The Emerging World (Dis)Order

Subject 166-444 (2008)

Note: This is an archived Handbook entry from 2008.Search for this in the current handbook

Credit Points: 12.500
Level: Undergraduate
Dates & Locations:

This subject has the following teaching availabilities in 2008:

Semester 1, - Taught on campus.
Pre-teaching Period Start not applicable
Teaching Period not applicable
Assessment Period End not applicable
Last date to Self-Enrol not applicable
Census Date not applicable
Last date to Withdraw without fail not applicable


Timetable can be viewed here. For information about these dates, click here.
Time Commitment: Contact Hours: A 2-hour seminar per week
Total Time Commitment: *
Prerequisites: Admission to the postgraduate diploma or fourth-year honours in political science or development or postgraduate coursework programs in political science.
Corequisites: *
Recommended Background Knowledge: *
Non Allowed Subjects: *
Core Participation Requirements: *


Assoc Prof Derek McDougall
Subject Overview:

This subject provides students with an opportunity to think about some of the major issues in contemporary international politics. An underlying theme is the extent to which contemporary international politics can be seen in terms of the emergence of a new pattern of order or not. This theme is approached through an examination of various debates and issues which have been important in the post-Cold War era, for example, debates about international order and disorder; the 'clash of civilisations' and the role of Islam; the role of the United States and the emergence of multipolarity; international justice; Third World conflicts and what to do about them; global inequality; and the role of the United Nations. The impact of new developments such as September 11 and the Iraq conflict is an important focus. Students who complete this subject should have an understanding of a range of issues or themes in contemporary international politics; have written an in-depth analysis of at least one of those themes or issues; and be able to reflect more broadly on the range of themes and issues which have been raised.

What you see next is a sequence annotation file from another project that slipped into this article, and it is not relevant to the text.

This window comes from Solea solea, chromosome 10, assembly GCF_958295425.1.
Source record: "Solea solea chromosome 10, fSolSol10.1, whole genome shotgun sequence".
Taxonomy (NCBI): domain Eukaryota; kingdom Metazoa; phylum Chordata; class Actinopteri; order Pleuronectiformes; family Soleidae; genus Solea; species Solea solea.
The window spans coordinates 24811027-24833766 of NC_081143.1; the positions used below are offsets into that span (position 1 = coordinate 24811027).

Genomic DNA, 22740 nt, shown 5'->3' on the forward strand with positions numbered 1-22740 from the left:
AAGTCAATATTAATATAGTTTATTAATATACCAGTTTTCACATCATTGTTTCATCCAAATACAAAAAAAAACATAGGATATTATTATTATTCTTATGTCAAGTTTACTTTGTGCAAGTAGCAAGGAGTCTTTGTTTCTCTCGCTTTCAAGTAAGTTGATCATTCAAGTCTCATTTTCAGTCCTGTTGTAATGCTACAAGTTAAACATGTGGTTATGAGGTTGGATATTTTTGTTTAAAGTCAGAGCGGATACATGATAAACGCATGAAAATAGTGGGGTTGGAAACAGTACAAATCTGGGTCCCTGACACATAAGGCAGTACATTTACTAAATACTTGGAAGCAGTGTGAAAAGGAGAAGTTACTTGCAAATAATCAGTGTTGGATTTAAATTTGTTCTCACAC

Assessment: A written essay of 3500 words 70% (due late in semester) and a critical review of 1500 words 30% (due during the examination period).
Prescribed Texts: Prescribed Texts:A subject reader will be available for purchase.
Breadth Options:

This subject is not available as a breadth subject.

Fees Information: Subject EFTSL, Level, Discipline & Census Date
Generic Skills:
  • be able to apply research skills and critical methods to a field of inquiry;

  • be able to develop persuasive arguments on a given topic;

  • be able to communicate oral and written arguments and ideas effectively and articulately.


Formerly available as 166-059. Students who have completed 166-059 are not eligible to enrol in this subject.

Related Course(s): Bachelor of Arts (Honours)(Media and Communications)
Master of Arts (Global Journalism)
Master of Arts (Global Media Communication)
Master of Global Media Communication
Master of International Politics
Master of International Studies
Postgraduate Certificate in Arts (International Politics)
Postgraduate Certificate in Arts (Political Science)
Postgraduate Certificate in International Studies
Postgraduate Diploma in Arts (International Politics)
Postgraduate Diploma in Arts (Media and Communication)
Postgraduate Diploma in Arts (Political Science)
Postgraduate Diploma in International Studies

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